The rise in popularity of passive investing is astonishing to look at – net assets held by passive ETFs have grown 11x over the past 14 years, and investors continue to ship it in.
Although we stand behind our active style of management and preach active over passive for many of our clients, there are merits to these types of products. In fact, we sometimes leverage passive ETFs in our own strategies when we are looking to gain exposure to specific sectors.
Passive ETF products have undoubtedly made investing cheaper and easier for everyone. Unfortunately eating too much candy will give you cavities – there are currently 1,800 different US-based ETF strategies available to purchase, but there are only 5,300 publicly traded companies to put in them. Funds can only group these companies into so many combinations of ETFs before their underlying holdings begin overlapping. The result – today’s ETFs all kind of look the same (e.g. 568 different ETFs hold Facebook, and 601 hold Apple).
The continuous flow of capital into these ETFs, combined with a diminished pool of investable opportunities, is creating a crowding effect around a handful of large popular stocks and driving up their prices. In the S&P500, the top 1% of companies currently account for a staggering 16% of the entire index's market capitalization (Fig. 3). From a pure weightings standpoint, this is a level of overcrowding that we have not seen since the dot-com bubble.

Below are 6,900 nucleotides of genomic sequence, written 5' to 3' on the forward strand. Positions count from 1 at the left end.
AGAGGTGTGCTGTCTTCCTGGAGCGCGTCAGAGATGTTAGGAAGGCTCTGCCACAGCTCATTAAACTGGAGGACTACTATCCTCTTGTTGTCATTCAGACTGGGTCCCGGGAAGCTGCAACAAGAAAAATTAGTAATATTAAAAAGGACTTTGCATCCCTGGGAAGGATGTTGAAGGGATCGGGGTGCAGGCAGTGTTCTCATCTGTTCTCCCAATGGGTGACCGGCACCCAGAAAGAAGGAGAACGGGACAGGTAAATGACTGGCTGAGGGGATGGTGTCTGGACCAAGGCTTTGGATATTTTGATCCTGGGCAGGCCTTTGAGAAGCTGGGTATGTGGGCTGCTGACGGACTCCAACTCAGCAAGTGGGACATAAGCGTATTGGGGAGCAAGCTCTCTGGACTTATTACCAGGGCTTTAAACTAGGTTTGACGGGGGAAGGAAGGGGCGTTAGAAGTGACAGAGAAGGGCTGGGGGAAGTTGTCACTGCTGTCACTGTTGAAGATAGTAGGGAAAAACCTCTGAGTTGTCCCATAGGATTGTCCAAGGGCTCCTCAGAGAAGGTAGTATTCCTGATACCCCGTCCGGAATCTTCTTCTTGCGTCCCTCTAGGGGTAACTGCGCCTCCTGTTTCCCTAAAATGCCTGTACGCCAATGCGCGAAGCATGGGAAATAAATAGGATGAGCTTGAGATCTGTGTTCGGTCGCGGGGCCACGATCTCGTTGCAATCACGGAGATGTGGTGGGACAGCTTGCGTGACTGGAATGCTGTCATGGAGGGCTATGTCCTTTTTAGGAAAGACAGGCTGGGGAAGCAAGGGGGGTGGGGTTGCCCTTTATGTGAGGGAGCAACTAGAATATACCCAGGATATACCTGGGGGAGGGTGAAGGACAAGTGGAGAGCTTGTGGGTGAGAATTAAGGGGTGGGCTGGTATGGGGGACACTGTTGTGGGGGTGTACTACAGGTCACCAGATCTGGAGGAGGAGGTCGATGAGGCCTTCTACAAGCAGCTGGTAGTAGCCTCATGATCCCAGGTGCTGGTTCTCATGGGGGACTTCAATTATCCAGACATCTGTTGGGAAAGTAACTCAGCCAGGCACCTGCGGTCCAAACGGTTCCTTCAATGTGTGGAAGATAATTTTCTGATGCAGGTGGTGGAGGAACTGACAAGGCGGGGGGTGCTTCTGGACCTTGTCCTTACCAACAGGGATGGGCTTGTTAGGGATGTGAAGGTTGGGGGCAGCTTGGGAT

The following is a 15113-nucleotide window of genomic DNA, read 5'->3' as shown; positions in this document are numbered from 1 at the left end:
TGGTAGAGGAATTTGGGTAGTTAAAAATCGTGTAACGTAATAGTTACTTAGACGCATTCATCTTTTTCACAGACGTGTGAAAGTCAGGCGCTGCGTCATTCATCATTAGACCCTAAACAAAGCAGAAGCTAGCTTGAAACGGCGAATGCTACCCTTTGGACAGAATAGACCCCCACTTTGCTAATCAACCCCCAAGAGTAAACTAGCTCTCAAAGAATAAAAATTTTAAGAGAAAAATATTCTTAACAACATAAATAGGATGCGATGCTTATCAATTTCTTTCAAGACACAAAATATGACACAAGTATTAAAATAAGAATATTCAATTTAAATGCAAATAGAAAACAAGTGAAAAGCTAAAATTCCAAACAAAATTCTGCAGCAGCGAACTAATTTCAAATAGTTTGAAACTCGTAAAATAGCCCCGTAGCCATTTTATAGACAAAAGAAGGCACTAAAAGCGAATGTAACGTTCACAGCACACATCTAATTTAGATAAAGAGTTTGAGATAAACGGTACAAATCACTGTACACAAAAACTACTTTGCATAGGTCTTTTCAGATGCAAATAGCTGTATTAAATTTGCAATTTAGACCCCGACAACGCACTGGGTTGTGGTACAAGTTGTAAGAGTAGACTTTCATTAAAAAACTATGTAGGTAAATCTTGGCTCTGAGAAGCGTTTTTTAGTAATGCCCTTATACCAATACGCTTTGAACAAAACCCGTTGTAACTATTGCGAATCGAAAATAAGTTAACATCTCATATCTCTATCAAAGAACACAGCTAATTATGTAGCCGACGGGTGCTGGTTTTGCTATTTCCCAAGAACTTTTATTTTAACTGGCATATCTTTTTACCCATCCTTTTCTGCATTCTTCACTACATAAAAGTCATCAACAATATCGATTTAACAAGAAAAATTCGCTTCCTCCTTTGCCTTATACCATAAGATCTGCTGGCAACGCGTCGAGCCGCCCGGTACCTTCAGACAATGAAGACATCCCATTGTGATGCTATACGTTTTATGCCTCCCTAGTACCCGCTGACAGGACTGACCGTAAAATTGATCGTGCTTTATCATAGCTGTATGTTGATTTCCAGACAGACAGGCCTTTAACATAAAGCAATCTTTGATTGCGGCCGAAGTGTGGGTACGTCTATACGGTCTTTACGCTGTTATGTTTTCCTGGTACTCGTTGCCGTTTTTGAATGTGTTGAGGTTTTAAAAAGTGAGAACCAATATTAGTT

What if it’s not because of overcrowding, and those select companies are simply what smart investors want to invest in at the moment?
Surprise, it’s not. The top 3 individual securities held by investment managers make up a cumulative portfolio weighting of around 6%. Contrast this with the three largest ETFs which hold the same 3 securities at more than double the weight, 12.2%.
With so much capital going into the same groups of names via ETFs, the broader stock market’s returns are now essentially correlated to the performance of a small handful of companies. Thus it doesn’t matter what products investors buy on the way up, they’re inadvertently buying those same stocks, and those stocks will drive the overall returns.
By the same logic though, when investor sentiment turns, it won’t matter what products they try to sell, they’ll all be trying to sell the same stocks.
Valuations in the US are high, especially after considering the slowing growth, and even viral, risks we face. After the strong run-up in Q4, it would be prudent for investors to reevaluate the level of concentration and risk they are realistically willing to take on. We recommend investors consider allocating away from some of the more crowded names where expectations are high, and into more defensive areas with long secular tailwinds.
It’s time to put the candy bar down for a bit and brush our teeth.